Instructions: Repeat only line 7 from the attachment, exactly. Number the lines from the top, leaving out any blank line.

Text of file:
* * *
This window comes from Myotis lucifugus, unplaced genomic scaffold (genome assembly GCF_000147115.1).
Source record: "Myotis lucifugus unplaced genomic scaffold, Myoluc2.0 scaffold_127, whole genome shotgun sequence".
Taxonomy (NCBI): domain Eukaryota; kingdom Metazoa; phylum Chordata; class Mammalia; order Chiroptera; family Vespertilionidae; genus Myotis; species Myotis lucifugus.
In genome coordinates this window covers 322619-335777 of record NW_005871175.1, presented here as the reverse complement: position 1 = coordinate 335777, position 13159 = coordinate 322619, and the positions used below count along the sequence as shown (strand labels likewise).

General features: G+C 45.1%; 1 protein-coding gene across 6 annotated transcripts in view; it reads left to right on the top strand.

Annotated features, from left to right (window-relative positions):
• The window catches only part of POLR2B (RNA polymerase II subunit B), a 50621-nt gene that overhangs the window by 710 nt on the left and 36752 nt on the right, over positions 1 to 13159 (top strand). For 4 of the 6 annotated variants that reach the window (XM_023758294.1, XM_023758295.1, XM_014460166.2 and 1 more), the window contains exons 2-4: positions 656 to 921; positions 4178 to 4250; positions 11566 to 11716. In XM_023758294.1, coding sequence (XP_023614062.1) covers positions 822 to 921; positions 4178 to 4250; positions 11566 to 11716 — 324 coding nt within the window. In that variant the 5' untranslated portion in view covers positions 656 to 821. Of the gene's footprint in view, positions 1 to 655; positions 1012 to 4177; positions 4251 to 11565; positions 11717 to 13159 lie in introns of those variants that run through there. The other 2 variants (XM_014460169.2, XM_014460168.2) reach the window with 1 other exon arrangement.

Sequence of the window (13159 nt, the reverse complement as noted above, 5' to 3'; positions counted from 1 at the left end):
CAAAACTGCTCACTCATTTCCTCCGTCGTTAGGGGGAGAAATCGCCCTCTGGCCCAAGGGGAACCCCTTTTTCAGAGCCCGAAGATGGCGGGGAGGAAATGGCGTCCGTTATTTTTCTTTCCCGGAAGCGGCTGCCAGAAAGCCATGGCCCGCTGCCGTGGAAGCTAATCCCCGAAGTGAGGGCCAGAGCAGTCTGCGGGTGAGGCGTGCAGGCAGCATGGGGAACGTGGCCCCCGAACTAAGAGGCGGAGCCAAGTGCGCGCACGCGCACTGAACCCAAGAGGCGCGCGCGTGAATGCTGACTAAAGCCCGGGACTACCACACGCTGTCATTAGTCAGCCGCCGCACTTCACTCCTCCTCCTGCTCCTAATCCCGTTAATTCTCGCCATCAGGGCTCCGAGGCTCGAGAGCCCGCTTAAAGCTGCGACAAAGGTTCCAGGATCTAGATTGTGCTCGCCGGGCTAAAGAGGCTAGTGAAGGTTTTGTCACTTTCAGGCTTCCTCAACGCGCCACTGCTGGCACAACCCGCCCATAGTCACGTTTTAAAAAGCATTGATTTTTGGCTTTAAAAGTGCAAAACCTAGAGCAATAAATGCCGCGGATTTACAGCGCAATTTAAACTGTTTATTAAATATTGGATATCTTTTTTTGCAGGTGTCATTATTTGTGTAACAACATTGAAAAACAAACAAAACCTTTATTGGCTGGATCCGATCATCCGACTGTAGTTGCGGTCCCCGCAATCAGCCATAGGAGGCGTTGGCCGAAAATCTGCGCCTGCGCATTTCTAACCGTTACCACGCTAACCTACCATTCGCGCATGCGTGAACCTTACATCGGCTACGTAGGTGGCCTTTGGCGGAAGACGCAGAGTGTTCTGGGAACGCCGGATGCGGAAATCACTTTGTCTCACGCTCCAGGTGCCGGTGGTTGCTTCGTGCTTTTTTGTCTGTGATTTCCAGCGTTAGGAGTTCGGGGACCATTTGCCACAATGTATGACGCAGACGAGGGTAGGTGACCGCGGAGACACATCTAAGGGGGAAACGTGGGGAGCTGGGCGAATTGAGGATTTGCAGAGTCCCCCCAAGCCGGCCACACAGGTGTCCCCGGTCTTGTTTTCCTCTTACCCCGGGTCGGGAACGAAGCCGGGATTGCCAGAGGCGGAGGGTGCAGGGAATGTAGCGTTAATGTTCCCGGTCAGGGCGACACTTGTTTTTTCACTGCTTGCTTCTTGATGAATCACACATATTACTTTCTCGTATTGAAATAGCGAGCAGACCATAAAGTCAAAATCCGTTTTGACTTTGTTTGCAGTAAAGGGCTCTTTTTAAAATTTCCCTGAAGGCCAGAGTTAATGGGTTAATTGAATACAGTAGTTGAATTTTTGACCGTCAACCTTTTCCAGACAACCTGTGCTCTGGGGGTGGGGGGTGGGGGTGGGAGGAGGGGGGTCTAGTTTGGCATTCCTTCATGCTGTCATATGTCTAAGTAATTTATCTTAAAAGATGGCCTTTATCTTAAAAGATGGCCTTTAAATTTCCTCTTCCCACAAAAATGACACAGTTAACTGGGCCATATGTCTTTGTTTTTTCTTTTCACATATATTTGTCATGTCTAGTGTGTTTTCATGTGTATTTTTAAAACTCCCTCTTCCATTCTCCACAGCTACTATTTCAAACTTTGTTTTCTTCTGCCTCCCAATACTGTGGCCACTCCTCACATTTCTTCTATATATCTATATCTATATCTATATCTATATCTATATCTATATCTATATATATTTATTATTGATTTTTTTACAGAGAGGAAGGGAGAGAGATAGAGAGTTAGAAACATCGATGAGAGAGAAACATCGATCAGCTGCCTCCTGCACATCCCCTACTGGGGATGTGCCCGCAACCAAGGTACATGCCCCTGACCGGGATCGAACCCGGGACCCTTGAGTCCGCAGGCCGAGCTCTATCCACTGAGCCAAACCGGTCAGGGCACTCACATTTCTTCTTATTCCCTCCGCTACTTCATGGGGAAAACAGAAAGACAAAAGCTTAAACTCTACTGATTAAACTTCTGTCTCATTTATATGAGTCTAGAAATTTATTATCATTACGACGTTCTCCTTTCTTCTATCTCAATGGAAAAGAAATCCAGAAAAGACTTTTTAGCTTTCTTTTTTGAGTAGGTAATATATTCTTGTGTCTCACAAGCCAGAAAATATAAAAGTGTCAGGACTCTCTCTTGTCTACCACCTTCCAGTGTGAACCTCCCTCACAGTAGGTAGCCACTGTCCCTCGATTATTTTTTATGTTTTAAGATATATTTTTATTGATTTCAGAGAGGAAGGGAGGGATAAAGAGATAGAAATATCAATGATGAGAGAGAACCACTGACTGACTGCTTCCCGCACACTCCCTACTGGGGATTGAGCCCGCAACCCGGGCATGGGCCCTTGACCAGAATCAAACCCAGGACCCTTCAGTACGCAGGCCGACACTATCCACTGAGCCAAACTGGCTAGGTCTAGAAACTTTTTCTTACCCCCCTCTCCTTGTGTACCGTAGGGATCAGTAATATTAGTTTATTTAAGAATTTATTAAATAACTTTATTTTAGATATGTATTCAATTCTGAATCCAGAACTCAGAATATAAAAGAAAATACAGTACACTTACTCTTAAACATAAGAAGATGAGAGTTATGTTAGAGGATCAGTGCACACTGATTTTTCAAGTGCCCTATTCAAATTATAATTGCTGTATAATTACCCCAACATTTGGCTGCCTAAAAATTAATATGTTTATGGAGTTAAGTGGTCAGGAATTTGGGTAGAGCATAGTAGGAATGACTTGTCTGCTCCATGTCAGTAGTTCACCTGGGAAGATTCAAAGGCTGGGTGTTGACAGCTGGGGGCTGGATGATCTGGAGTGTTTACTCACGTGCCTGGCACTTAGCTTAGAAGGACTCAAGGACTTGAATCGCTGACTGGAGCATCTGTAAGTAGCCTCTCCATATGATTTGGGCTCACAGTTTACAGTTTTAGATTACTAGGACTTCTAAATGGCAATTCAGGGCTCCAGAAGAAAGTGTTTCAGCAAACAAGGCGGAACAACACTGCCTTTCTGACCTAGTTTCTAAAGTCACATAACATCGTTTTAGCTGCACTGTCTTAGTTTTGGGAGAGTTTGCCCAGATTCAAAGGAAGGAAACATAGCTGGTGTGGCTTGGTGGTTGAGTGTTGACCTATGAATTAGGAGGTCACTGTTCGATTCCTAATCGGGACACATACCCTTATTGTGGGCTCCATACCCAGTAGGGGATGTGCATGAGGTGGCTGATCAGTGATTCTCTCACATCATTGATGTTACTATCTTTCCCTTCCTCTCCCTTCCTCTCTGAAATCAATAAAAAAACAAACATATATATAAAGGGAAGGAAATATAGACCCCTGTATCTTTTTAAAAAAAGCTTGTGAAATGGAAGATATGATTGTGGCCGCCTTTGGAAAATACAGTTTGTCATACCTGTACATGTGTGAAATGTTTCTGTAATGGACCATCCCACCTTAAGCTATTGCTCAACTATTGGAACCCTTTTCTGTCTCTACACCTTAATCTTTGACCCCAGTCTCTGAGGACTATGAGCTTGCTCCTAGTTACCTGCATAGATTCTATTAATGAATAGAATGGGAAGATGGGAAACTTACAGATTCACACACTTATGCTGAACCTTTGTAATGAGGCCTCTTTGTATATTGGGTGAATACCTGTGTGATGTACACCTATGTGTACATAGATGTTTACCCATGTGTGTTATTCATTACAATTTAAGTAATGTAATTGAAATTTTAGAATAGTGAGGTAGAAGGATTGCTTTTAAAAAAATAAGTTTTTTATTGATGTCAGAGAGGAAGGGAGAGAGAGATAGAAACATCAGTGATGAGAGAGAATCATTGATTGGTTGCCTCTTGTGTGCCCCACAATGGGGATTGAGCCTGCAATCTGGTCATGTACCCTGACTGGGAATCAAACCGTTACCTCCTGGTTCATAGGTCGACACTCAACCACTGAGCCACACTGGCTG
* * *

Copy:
• The window catches only part of POLR2B (RNA polymerase II subunit B), a 50621-nt gene that overhangs the window by 710 nt on the left and 36752 nt on the right, over positions 1 to 13159 (top strand). For 4 of the 6 annotated variants that reach the window (XM_023758294.1, XM_023758295.1, XM_014460166.2 and 1 more), the window contains exons 2-4: positions 656 to 921; positions 4178 to 4250; positions 11566 to 11716. In XM_023758294.1, coding sequence (XP_023614062.1) covers positions 822 to 921; positions 4178 to 4250; positions 11566 to 11716 — 324 coding nt within the window. In that variant the 5' untranslated portion in view covers positions 656 to 821. Of the gene's footprint in view, positions 1 to 655; positions 1012 to 4177; positions 4251 to 11565; positions 11717 to 13159 lie in introns of those variants that run through there. The other 2 variants (XM_014460169.2, XM_014460168.2) reach the window with 1 other exon arrangement.